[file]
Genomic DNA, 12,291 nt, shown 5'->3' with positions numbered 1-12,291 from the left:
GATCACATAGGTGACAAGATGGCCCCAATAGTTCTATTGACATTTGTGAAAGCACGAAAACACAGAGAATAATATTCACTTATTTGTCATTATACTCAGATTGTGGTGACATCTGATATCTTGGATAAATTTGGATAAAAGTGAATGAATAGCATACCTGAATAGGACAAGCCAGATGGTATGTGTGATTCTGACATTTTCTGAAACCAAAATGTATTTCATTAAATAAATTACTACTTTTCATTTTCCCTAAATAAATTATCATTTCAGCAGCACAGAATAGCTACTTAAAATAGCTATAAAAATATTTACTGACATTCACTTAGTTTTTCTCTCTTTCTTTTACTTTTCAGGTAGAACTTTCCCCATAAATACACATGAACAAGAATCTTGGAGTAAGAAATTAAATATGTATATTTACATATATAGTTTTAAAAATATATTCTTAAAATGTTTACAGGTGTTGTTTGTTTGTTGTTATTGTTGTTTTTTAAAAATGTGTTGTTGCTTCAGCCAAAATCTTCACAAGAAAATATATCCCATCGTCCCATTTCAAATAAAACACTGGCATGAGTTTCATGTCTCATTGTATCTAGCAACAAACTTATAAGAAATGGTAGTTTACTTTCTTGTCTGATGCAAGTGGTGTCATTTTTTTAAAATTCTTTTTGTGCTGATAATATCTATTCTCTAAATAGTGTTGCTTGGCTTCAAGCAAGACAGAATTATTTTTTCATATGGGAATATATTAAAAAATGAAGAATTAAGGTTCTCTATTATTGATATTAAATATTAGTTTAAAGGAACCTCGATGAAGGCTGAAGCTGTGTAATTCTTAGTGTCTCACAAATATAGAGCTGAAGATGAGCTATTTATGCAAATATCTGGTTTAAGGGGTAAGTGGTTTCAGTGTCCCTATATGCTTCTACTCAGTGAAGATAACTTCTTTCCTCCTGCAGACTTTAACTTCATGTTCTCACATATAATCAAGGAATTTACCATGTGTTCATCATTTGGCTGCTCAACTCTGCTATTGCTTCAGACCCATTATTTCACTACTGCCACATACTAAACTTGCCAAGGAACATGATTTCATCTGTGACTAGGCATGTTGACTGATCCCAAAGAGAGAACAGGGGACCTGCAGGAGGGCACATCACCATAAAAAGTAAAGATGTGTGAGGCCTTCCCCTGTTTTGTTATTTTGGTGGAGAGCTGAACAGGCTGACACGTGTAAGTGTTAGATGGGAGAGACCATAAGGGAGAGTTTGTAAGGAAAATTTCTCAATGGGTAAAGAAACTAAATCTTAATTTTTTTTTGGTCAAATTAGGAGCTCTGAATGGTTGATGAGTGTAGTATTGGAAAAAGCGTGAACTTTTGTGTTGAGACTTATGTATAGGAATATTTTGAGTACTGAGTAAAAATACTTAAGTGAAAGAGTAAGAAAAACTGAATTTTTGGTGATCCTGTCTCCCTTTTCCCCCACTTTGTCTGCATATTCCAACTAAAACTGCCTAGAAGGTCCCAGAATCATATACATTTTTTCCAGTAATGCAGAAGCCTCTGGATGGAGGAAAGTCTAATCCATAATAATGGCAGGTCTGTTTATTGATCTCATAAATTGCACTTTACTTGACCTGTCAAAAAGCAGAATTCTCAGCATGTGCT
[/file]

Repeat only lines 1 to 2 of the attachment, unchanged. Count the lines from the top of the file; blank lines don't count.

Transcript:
Genomic DNA, 12,291 nt, shown 5'->3' with positions numbered 1-12,291 from the left:
GATCACATAGGTGACAAGATGGCCCCAATAGTTCTATTGACATTTGTGAAAGCACGAAAACACAGAGAATAATATTCACTTATTTGTCATTATACTCAGATTGTGGTGACATCTGATATCTTGGATAAATTTGGATAAAAGTGAATGAATAGCATACCTGAATAGGACAAGCCAGATGGTATGTGTGATTCTGACATTTTCTGAAACCAAAATGTATTTCATTAAATAAATTACTACTTTTCATTTTCCCTAAATAAATTATCATTTCAGCAGCACAGAATAGCTACTTAAAATAGCTATAAAAATATTTACTGACATTCACTTAGTTTTTCTCTCTTTCTTTTACTTTTCAGGTAGAACTTTCCCCATAAATACACATGAACAAGAATCTTGGAGTAAGAAATTAAATATGTATATTTACATATATAGTTTTAAAAATATATTCTTAAAATGTTTACAGGTGTTGTTTGTTTGTTGTTATTGTTGTTTTTTAAAAATGTGTTGTTGCTTCAGCCAAAATCTTCACAAGAAAATATATCCCATCGTCCCATTTCAAATAAAACACTGGCATGAGTTTCATGTCTCATTGTATCTAGCAACAAACTTATAAGAAATGGTAGTTTACTTTCTTGTCTGATGCAAGTGGTGTCATTTTTTTAAAATTCTTTTTGTGCTGATAATATCTATTCTCTAAATAGTGTTGCTTGGCTTCAAGCAAGACAGAATTATTTTTTCATATGGGAATATATTAAAAAATGAAGAATTAAGGTTCTCTATTATTGATATTAAATATTAGTTTAAAGGAACCTCGATGAAGGCTGAAGCTGTGTAATTCTTAGTGTCTCACAAATATAGAGCTGAAGATGAGCTATTTATGCAAATATCTGGTTTAAGGGGTAAGTGGTTTCAGTGTCCCTATATGCTTCTACTCAGTGAAGATAACTTCTTTCCTCCTGCAGACTTTAACTTCATGTTCTCACATATAATCAAGGAATTTACCATGTGTTCATCATTTGGCTGCTCAACTCTGCTATTGCTTCAGACCCATTATTTCACTACTGCCACATACTAAACTTGCCAAGGAACATGATTTCATCTGTGACTAGGCATGTTGACTGATCCCAAAGAGAGAACAGGGGACCTGCAGGAGGGCACATCACCATAAAAAGTAAAGATGTGTGAGGCCTTCCCCTGTTTTGTTATTTTGGTGGAGAGCTGAACAGGCTGACACGTGTAAGTGTTAGATGGGAGAGACCATAAGGGAGAGTTTGTAAGGAAAATTTCTCAATGGGTAAAGAAACTAAATCTTAATTTTTTTTTGGTCAAATTAGGAGCTCTGAATGGTTGATGAGTGTAGTATTGGAAAAAGCGTGAACTTTTGTGTTGAGACTTATGTATAGGAATATTTTGAGTACTGAGTAAAAATACTTAAGTGAAAGAGTAAGAAAAACTGAATTTTTGGTGATCCTGTCTCCCTTTTCCCCCACTTTGTCTGCATATTCCAACTAAAACTGCCTAGAAGGTCCCAGAATCATATACATTTTTTCCAGTAATGCAGAAGCCTCTGGATGGAGGAAAGTCTAATCCATAATAATGGCAGGTCTGTTTATTGATCTCATAAATTGCACTTTACTTGACCTGTCAAAAAGCAGAATTCTCAGCATGTGCT